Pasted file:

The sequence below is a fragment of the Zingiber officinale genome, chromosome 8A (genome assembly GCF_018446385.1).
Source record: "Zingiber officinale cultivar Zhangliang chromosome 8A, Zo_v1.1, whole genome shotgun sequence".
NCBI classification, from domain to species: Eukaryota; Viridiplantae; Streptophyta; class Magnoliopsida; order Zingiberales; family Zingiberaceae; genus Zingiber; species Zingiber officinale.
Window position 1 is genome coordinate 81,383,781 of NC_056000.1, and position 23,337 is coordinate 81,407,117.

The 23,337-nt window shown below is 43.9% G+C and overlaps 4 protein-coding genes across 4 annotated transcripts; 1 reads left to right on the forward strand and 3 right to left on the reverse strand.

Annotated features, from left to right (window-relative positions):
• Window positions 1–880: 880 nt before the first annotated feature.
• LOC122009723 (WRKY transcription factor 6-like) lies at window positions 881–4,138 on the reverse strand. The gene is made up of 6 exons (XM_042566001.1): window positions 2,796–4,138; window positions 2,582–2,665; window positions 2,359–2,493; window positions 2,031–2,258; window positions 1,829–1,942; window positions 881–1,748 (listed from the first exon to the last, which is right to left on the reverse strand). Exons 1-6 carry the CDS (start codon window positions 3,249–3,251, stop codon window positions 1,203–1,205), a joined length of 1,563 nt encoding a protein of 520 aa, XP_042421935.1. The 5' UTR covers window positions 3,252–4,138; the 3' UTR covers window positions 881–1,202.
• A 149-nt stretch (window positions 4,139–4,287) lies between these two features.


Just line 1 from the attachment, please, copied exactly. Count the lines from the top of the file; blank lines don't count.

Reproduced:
The sequence below is a fragment of the Zingiber officinale genome, chromosome 8A (genome assembly GCF_018446385.1).